Finding the Right Mortgage
How much can I borrow?
Even if you already have a mortgage with a lender, they’ll look at your financial picture when you apply to borrow more money. They are obliged to check that you can afford repayments, especially as you are increasing them.
Lenders used to base what you could borrow on a simple formula: take your income then multiple it by up to five and a half times. But this is no longer the case.
Lenders are much more cautious since the financial crisis and are obliged to assess your ability to pay under rules brought in by the Financial Conduct Authority in 2014. This means they don’t just look at what you earn, but at what you pay out each month and how that might change in the future.
There are three key areas that lenders look at when assessing what they can lend you: your income, your outgoings and future possibilities.
|Income||Lenders will look at your basic income plus any overtime or bonuses; pensions; investments; child maintenance or income from an ex-partner.
|Outgoings||You’ll need to think about what you spend on basics like bills (utilities, broadband, phone, insurance); credit card payments; loan repayments; committed costs such as gym membership and childcare; living expenses (groceries, eating out, entertainment, holidays).|
|Future changes||Lenders will stress-test whether you could still afford to pay your mortgage if interest rates increased or you or your partner were no longer working (because you are ill, taking a career break or having a baby, for instance).|
Your First Mortgage advisor will take you through this process step-by-step and let you know exactly what information your lender needs.
Types of mortgages
Repayment or interest only mortgage
No matter the rate or type of mortgage you have, it will always be repayment or interest only. These are terms to describe how you are paying off the mortgage – as you go (repayment) or in one lump sum at the end (interest only).
- Repayment mortgages,
You pay the interest and part of the capital off every month. At the end of the term, typically 25 years, you should manage to have paid it all off and own your own home outright
- Interest-only mortgages
You pay only the interest on the loan and nothing off the capital (the amount you borrowed). As you are only paying off the interest, you need to have a plan in place to pay off the rest of the loan at the end of the mortgage term. This option is rarely recommended, but it can still be considered.
Fixed or variable rate mortgage
After you and your advisor have worked out whether you choose to pay off both capital and interest (repayment) or just the interest (much rarer these days), you can then look at paying a fixed or variable rate mortgage.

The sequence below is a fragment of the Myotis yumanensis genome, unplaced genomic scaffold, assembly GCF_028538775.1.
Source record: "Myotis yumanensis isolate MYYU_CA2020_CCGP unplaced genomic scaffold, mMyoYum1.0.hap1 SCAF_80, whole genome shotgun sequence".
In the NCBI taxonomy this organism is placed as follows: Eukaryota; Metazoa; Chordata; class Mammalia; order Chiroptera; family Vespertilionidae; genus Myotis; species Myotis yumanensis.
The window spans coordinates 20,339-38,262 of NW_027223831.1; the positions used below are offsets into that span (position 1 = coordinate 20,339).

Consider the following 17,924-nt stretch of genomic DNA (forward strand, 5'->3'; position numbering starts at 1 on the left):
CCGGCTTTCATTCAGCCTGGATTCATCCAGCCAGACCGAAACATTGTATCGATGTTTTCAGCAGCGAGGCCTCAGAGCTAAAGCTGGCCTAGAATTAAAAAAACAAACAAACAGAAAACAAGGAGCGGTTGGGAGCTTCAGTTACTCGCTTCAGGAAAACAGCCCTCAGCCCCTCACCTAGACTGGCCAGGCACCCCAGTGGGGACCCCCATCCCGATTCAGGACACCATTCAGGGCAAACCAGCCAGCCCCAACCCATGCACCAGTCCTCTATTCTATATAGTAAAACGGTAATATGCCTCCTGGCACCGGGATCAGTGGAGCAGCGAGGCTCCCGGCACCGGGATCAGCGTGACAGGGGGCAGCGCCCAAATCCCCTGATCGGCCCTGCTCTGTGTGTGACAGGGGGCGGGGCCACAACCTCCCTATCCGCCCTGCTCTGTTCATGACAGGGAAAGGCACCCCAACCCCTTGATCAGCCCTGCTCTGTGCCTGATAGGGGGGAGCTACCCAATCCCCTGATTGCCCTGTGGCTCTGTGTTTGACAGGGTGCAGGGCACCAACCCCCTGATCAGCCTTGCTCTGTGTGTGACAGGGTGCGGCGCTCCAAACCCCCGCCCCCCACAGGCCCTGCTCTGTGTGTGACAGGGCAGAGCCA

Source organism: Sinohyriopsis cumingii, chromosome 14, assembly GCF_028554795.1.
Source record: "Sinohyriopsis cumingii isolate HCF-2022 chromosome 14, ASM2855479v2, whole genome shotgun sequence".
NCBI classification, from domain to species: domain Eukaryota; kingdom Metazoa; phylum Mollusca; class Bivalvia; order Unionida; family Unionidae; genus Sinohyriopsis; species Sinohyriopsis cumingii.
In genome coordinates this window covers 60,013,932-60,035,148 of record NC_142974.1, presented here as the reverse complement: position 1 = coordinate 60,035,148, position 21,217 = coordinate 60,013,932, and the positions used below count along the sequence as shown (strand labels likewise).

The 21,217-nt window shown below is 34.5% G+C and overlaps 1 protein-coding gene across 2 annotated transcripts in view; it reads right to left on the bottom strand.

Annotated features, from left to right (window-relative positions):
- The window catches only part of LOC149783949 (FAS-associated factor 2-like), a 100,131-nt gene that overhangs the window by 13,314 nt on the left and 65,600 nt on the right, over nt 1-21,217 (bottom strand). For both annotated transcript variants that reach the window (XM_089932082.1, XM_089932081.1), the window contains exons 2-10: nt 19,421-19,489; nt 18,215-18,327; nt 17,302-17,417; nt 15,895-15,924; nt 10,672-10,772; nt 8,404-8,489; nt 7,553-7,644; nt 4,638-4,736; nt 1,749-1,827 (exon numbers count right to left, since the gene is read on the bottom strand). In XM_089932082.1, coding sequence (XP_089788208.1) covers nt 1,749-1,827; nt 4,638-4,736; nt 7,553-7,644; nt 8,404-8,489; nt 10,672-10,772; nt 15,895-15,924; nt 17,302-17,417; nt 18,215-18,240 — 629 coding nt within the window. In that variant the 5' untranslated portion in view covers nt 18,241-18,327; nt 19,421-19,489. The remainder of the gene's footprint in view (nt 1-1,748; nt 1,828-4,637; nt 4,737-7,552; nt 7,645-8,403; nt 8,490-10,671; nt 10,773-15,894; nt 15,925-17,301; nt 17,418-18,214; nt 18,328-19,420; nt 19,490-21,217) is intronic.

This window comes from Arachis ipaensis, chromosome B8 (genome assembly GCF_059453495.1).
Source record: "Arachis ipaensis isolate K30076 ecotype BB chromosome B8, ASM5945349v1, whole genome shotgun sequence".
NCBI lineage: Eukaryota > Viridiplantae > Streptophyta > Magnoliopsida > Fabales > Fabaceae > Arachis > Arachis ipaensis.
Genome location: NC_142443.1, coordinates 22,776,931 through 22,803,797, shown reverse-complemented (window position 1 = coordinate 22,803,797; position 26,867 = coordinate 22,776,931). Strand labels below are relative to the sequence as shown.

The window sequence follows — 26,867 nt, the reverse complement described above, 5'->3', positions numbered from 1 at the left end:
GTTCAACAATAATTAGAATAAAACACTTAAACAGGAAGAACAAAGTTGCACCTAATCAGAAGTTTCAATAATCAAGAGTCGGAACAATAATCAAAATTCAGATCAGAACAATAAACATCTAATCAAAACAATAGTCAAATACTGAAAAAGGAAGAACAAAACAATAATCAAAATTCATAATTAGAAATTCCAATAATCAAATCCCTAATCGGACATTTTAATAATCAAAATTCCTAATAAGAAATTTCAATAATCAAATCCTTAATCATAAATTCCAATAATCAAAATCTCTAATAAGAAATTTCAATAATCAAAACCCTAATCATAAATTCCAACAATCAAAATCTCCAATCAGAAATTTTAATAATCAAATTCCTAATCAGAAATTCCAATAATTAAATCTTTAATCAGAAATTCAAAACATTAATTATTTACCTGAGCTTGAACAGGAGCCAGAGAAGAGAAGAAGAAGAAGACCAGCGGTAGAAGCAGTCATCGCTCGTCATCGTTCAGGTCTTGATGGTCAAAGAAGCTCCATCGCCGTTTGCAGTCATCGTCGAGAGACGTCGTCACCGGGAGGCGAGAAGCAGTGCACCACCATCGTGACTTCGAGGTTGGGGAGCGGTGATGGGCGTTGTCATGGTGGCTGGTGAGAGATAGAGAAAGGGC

- Fixed rate mortgages
With a fixed rate, the interest you’re charged stays the same for several years. The amount you pay will be the same throughout the deal, no matter what happens to interest rates.
These mortgages are often referred to as ‘two-year fixed’ or ‘five-year fixed’, dependent on how long the rate is fixed for. The good thing is, you know exactly where you are with a fixed rate, helping you to budget your monthly spend. On the down side, fixed rates are usually slightly higher than variable ones, and if interest rates fall, you won’t benefit.
- Variable rate mortgages
A variable rate mortgage is just that – variable – with the amount you pay liable to go up or down if the lender changes the interest rate. The advantage of a variable rate is that you can usually overpay or leave at any time, and your interest rate could decrease, meaning you pay less. However, interest rates could also go up at any time, meaning you end up paying more.
Standard variable rate (SVR) mortgage
This is the normal interest rate that a mortgage lender charges homebuyers. It will last as long as your mortgage, or until you take out another mortgage deal. Changes in the interest rate may occur after a rise or fall in the base rate set by the Bank of England, but the lender chooses the rate.
Tracker mortgages shadow another interest rate – this is usually the Bank of England’s base rate plus a few percentage points. For example, if the base rate goes up by 0.5%, your rate will go up by the same amount. Usually, tracker deals have a short lifespan, typically two to five years, though some lenders offer trackers which last for the life of your mortgage, or until you switch to another deal.